Child abductions by strangers rarely happen in Canada, but exactly how rare is harder to determine.
Police statistics show 25 children of the 46,718 reported missing in 2011 listed as “abducted by stranger.”
However, the definition of stranger for these numbers includes anyone who is not a parent. In other words it could be a relative, a friend of the family, a babysitter or someone unknown to the family or victim.
A 2003 study tried to break down those numbers. Marlene Dalley and Jenna Ruscoe, then with the RCMP’s National Missing Children Services, studied the 90 stranger abduction missing child reports that had been entered into the national police database in 2000 and 2001. They found just two of those children had been abducted by someone other than a relative or a close family friend.
A search of their own department’s Missing Children Registry found an additional three cases. But of those five cases, in the end it turned out that in four of the cases the abductor was known to the family.
According to the report, four of the five children were killed and “it was estimated by the investigating officers that the four victims were killed within the first 24 hours.”
In the 2011 statistics, 63 per cent of the missing children and youth reports were over within 24 hours and 86 per cent within a week. In any year the vast majority of the reports turn out to be runaways.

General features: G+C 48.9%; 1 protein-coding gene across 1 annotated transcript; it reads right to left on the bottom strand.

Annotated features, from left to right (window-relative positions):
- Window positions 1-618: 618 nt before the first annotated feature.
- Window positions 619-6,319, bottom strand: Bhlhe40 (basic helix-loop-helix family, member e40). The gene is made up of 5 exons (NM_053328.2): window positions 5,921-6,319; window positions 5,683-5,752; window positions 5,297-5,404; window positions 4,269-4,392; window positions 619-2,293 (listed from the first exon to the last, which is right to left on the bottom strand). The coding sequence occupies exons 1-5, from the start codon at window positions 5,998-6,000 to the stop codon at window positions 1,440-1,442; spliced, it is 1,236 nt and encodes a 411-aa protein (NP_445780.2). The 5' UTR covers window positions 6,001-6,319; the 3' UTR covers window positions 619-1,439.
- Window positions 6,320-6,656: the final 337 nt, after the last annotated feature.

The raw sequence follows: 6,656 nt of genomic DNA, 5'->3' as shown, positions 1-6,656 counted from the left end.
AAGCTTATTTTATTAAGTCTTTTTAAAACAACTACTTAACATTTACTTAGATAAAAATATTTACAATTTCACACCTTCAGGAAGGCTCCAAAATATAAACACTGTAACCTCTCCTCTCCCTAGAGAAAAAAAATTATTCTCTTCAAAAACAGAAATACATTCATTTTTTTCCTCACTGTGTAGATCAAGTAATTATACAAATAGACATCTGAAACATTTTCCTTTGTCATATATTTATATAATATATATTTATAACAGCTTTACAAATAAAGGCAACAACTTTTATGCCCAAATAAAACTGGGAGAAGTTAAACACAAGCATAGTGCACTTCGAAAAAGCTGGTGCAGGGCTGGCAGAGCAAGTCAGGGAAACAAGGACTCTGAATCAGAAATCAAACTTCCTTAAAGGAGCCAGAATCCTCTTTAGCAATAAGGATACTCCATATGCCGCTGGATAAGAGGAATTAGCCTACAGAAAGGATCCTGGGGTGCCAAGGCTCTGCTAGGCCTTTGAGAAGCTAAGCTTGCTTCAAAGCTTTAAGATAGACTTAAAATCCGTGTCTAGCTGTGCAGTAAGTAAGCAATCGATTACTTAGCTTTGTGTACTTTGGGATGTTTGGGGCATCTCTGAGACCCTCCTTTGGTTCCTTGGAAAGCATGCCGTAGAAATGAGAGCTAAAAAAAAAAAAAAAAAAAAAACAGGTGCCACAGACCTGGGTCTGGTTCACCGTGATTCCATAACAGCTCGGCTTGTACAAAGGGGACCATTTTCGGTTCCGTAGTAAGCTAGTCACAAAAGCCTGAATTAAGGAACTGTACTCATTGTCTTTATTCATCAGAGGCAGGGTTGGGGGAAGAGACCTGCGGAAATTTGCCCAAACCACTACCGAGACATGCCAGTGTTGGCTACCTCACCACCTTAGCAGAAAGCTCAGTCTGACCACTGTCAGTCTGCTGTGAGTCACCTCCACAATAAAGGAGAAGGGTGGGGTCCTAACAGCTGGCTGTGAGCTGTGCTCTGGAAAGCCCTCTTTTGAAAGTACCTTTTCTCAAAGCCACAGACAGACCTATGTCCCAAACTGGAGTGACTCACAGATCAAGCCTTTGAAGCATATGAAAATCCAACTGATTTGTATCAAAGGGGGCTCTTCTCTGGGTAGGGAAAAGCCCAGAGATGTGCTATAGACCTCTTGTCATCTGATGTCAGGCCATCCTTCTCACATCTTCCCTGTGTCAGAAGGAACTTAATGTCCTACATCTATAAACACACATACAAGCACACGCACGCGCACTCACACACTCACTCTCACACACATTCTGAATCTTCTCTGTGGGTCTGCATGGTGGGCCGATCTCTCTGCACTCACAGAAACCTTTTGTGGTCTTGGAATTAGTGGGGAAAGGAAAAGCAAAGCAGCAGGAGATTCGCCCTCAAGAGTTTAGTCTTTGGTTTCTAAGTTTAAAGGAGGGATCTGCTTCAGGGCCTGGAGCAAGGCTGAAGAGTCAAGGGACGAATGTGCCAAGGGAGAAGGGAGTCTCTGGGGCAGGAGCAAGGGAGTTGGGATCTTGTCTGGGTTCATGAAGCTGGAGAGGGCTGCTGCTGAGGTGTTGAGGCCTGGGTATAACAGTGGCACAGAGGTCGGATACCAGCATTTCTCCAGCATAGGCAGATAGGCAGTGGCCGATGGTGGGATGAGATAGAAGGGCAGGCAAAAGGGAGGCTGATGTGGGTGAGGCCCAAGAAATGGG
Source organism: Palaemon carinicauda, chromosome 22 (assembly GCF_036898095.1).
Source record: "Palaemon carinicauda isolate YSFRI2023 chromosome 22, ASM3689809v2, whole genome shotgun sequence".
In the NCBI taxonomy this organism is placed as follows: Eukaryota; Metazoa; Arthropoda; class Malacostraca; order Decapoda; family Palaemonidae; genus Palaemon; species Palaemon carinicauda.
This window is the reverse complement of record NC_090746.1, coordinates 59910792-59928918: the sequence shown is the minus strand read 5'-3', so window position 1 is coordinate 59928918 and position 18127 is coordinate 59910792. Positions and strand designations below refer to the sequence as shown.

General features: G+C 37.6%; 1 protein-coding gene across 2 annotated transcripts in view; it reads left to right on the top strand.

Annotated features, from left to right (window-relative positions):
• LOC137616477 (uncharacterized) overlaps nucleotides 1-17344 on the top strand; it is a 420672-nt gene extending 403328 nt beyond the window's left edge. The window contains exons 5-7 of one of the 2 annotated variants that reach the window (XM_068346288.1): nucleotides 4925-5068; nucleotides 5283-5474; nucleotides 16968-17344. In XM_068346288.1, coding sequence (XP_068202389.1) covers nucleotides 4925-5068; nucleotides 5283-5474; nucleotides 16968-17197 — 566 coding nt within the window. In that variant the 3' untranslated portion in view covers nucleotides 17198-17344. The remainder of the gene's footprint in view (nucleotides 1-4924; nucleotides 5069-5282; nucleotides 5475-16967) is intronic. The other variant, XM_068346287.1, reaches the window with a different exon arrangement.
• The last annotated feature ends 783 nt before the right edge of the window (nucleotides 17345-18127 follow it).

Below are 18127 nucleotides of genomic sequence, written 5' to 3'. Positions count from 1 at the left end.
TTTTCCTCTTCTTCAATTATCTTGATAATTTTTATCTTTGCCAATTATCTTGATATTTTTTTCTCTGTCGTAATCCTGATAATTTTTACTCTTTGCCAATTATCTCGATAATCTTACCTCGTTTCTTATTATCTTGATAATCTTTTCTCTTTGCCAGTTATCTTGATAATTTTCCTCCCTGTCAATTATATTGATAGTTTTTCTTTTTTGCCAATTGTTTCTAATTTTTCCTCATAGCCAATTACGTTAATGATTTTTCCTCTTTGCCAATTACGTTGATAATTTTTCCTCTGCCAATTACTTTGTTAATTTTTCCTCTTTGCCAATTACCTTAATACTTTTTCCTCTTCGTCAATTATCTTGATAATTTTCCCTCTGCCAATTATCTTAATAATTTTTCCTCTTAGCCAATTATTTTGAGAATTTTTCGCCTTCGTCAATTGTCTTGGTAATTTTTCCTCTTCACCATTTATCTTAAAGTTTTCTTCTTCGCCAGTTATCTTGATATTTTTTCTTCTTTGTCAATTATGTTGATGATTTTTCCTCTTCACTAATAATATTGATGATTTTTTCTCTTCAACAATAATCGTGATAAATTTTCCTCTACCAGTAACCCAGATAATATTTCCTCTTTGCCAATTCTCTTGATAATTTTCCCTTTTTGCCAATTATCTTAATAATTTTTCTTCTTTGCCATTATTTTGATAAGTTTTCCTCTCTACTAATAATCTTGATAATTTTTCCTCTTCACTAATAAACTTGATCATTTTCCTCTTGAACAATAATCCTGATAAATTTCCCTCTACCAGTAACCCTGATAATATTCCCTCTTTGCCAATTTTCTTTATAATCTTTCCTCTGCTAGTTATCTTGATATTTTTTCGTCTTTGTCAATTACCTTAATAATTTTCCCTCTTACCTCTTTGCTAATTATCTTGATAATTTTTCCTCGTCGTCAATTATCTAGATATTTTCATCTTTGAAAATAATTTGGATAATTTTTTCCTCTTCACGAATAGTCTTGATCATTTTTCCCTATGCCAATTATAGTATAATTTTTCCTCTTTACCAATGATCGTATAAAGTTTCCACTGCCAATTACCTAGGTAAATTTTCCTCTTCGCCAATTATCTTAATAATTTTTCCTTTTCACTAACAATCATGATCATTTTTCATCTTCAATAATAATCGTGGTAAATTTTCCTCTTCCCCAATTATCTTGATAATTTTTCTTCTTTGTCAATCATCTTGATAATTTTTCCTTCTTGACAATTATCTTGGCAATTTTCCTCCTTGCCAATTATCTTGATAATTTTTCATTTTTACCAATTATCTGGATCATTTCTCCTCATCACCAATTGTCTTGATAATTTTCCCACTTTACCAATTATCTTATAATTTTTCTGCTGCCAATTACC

Then there are cases where police are still trying to find out what happened to the missing children. That was the case in Cleveland for Michelle Knight, Amanda Berry and Gina deJesus until late Monday afternoon.
“It’s not unique to Cleveland, this happens in Canada,” Amanda Pick, executive director of the Missing Children Society of Canada (MCSC) told CBC News. Pick explained that for the families she works with, “there are days when you feel hopeless,” you think your child is no longer alive.
“Then you will have a day like today, where the unbelievable experience of locating those three women, that gives our families hope that their children are still there,” Pick said on Tuesday.
Pick and the MCSC referred CBC News to four of their cases that have been open for years, in which the missing young women were around the age of the three Cleveland women when they were abducted.
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